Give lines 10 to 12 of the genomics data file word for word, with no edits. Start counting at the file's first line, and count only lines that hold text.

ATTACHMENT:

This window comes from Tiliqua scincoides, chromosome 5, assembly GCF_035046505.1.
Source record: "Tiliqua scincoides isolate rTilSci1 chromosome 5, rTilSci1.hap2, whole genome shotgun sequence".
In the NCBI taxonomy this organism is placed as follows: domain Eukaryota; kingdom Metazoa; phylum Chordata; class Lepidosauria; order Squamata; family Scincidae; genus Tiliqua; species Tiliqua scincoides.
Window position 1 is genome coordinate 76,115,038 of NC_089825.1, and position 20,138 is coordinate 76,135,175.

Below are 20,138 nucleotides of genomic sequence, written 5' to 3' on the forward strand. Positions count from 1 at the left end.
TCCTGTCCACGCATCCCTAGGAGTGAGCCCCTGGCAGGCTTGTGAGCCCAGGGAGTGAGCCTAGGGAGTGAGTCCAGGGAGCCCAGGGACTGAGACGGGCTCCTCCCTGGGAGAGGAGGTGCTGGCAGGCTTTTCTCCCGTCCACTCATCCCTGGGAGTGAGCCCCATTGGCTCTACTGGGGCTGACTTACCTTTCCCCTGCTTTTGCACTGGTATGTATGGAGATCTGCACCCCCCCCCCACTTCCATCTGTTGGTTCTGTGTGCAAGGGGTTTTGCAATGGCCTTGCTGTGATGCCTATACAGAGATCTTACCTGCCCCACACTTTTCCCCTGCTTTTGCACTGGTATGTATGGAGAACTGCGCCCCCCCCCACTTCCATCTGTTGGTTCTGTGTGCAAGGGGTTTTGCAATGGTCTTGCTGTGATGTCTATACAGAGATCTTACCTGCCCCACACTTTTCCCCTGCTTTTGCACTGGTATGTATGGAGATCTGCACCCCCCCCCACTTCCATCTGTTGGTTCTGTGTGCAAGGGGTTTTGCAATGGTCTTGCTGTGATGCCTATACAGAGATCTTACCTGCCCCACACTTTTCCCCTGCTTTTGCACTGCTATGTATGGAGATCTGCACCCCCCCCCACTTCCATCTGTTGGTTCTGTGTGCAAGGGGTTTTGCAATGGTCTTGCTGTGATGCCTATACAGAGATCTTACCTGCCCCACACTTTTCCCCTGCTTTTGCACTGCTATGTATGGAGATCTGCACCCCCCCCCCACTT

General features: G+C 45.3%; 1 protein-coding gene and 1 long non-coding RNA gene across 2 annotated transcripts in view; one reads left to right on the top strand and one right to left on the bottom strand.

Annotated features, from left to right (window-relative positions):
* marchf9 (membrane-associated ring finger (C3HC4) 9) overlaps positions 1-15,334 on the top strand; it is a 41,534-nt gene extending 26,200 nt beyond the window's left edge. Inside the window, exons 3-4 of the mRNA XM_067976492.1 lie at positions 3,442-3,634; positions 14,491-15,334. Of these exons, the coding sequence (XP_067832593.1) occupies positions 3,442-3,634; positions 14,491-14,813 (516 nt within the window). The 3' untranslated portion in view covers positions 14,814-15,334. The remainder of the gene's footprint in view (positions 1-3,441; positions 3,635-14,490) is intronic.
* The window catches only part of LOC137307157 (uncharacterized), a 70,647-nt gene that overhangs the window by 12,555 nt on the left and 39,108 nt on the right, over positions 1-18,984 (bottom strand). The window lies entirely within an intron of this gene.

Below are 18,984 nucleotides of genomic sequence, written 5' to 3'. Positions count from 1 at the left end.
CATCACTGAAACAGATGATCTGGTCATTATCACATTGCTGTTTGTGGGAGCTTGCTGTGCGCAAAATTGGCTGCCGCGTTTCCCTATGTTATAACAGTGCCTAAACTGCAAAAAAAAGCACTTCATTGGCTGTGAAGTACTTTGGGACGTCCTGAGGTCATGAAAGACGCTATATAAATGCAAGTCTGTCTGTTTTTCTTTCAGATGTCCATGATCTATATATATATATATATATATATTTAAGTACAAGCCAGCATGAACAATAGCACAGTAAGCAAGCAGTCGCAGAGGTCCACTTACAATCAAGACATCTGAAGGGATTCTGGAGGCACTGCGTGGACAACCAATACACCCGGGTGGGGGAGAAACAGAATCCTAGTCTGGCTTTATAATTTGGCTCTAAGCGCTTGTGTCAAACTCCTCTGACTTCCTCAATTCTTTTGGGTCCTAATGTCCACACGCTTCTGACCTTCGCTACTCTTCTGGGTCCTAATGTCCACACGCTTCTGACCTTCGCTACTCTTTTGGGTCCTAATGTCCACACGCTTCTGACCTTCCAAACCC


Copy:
* The window catches only part of LOC137307157 (uncharacterized), a 70,647-nt gene that overhangs the window by 12,555 nt on the left and 39,108 nt on the right, over positions 1-18,984 (bottom strand). The window lies entirely within an intron of this gene.

Below are 18,984 nucleotides of genomic sequence, written 5' to 3'. Positions count from 1 at the left end.
CATCACTGAAACAGATGATCTGGTCATTATCACATTGCTGTTTGTGGGAGCTTGCTGTGCGCAAAATTGGCTGCCGCGTTTCCCTATGTTATAACAGTGCCTAAACTGCAAAAAAAAGCACTTCATTGGCTGTGAAGTACTTTGGGACGTCCTGAGGTCATGAAAGACGCTATATAAATGCAAGTCTGTCTGTTTTTCTTTCAGATGTCCATGATCTATATATATATATATATATATATTTAAGTACAAGCCAGCATGAACAATAGCACAGTAAGCAAGCAGTCGCAGAGGTCCACTTACAATCAAGACATCTGAAGGGATTCTGGAGGCACTGCGTGGACAACCAATACACCCGGGTGGGGGAGAAACAGAATCCTAGTCTGGCTTTATAATTTGGCTCTAAGCGCTTGTGTCAAACTCCTCTGACTTCCTCAATTCTTTTGGGTCCTAATGTCCACACGCTTCTGACCTTCGCTACTCTTCTGGGTCCTAATGTCCACACGCTTCTGACCTTCGCTACTCTTTTGGGTCCTAATGTCCACACGCTTCTGACCTTCCAAACCC